Let’s put the show on right here! Or rather, let’s not. The charming American way of finding a decent story from, well, anywhere, and turning it into a showbiz monster on Broadway has been dumped upon from an extreme height by the French director of Amélie, Jean-Pierre Jeunet.
On hearing that his saccharine tale of a cutie in Montmartre, (which went on to become the biggest grossing French movie ever), is to be turned into a Broadway musical, Jeunet had these choice words to say, namely “I absolutely can’t stand musicals and I hate Broadway. I consider that place to be the embodiment of tackiness.”
He well might be thinking about the fate of his fellow Gallic creative, one Victor Hugo, whose literary masterpiece Les Misérables will now be consigned to being enjoyed solely by a select audience of French academics and bookish people like my mother, since it became a musical juggernaut. I actually showed my children a yellowing copy of Les Mis at my parent’s house the other day. “Is that the book of the film?” one asked. Indeed.
Or M Jeunet might be thinking of one C Dickens. Who reads Oliver Twist any more? Not many people. It’s not the best of his novels, by a long chalk, but it certainly is not as delightfully easy to enjoy as the version with the exclamation mark. You only have to say “consider yourself” to someone and they will start hopping around, twanging imaginary braces à la the Artful Dodger. Indeed, one could almost say the job of the Broadway musical is to provide a sort of grinning Cole’s Notes to other art works, sometimes outdoing the original in chutzpah and charm.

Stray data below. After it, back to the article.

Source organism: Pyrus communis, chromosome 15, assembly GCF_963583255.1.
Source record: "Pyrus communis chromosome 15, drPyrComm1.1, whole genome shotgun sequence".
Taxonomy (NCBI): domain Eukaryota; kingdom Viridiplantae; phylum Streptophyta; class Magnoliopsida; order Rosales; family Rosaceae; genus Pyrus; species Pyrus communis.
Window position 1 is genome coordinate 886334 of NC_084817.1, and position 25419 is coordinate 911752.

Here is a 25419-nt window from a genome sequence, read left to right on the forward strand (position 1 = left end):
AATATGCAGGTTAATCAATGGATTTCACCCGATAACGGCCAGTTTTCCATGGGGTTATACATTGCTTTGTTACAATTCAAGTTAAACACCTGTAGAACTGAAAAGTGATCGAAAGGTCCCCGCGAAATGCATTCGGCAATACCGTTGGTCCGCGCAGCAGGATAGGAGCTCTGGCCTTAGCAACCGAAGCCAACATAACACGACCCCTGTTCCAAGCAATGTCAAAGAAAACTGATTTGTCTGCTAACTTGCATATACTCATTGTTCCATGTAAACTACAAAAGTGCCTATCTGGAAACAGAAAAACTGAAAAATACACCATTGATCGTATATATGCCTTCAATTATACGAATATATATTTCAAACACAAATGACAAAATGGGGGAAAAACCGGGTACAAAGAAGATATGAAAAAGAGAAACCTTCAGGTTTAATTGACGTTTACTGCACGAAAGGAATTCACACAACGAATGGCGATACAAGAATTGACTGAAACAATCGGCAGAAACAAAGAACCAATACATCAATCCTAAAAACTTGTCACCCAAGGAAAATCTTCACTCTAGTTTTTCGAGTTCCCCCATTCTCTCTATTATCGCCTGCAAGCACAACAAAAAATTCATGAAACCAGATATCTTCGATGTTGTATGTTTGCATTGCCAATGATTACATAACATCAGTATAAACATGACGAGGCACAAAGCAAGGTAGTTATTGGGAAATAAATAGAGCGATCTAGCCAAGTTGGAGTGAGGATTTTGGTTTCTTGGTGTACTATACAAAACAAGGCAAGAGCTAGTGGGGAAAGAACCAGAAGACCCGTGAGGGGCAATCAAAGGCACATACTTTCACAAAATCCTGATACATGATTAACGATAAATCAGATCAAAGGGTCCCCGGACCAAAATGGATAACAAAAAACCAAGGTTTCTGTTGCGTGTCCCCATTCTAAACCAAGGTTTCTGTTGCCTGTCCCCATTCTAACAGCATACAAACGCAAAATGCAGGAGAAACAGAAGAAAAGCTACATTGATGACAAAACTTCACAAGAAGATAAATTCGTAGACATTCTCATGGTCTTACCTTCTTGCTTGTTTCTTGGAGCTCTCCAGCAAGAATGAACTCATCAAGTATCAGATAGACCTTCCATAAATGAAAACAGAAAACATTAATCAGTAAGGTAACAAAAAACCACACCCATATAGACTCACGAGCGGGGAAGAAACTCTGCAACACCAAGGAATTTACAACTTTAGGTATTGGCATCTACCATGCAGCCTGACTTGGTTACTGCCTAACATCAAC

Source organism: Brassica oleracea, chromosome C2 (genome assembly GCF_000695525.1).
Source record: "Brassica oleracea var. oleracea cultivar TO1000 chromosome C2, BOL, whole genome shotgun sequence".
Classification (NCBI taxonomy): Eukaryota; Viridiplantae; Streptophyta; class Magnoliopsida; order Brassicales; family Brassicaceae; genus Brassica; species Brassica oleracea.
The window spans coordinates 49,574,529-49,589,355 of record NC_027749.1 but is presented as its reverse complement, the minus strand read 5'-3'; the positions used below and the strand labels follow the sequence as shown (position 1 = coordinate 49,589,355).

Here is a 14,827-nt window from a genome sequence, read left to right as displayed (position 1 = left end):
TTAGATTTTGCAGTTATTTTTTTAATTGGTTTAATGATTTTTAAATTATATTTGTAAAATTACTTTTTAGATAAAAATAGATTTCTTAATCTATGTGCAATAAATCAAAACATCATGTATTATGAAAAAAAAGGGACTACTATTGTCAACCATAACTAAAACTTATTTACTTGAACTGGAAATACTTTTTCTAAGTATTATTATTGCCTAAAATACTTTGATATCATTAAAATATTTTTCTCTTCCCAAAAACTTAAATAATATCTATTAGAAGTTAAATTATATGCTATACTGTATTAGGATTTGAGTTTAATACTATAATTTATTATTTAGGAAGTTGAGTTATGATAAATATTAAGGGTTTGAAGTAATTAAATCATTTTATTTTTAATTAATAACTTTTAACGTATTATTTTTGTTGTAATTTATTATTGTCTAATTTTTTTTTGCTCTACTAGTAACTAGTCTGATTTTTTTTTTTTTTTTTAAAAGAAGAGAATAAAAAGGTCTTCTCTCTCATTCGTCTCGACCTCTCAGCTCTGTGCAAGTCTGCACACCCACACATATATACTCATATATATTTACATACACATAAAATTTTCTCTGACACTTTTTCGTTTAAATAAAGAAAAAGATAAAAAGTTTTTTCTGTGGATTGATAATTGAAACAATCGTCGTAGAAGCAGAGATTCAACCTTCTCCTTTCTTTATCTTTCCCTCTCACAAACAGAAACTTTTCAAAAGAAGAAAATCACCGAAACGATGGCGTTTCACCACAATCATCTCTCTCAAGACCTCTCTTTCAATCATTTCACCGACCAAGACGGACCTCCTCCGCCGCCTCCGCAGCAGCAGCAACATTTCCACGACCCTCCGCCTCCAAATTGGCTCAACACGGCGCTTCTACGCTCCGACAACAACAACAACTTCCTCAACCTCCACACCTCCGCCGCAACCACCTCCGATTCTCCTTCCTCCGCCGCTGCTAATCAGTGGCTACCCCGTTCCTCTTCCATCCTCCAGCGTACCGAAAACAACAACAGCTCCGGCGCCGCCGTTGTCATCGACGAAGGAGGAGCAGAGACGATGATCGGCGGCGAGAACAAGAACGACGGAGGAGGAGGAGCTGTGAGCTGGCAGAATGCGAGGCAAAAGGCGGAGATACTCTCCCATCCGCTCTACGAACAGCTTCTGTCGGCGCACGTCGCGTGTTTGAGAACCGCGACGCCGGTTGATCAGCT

Of course, it had to take a Frenchman to say all of this. We Brits are far too cowed by the importance of Broadway and the acknowledgement of showbiz’s Midas touch to complain when some of our prized intellectual assets are turned into tapdance material. As went Oliver, so go Roddy Doyle’s The Commitments. Even Sting, Gawd bless him, has been arm-twisted into writing a musical about how lovely life is for shipbuilders in Tyneside.
This would never happen in France. The French, whose disdain for the culture of the rest of the world is such they have official quotas for their own films, insist on their own crazy words (courriel) when everyone else says something else (email), and spend millions of euros annually on maintaining far-flung outposts of Francophile culture across the globe, really don’t give a flying croissant about insulting Broadway.
“I won’t go to see it [the musical],” Jeunet has said, sniffily, “I don’t want to hear about it, I will not listen to what they do.” Formidable.
This of course is how the French are, in politics as well as culture. They don’t want to hear how the rest of us get on with life, because they consider they have the most superior culture going, and the best bread to boot. Everyone else in Europe creeps around America, because she is so big, strong and, frankly, loaded. Not the French. Well, we could all do with a bit of such stubborn independence. Vive la France!
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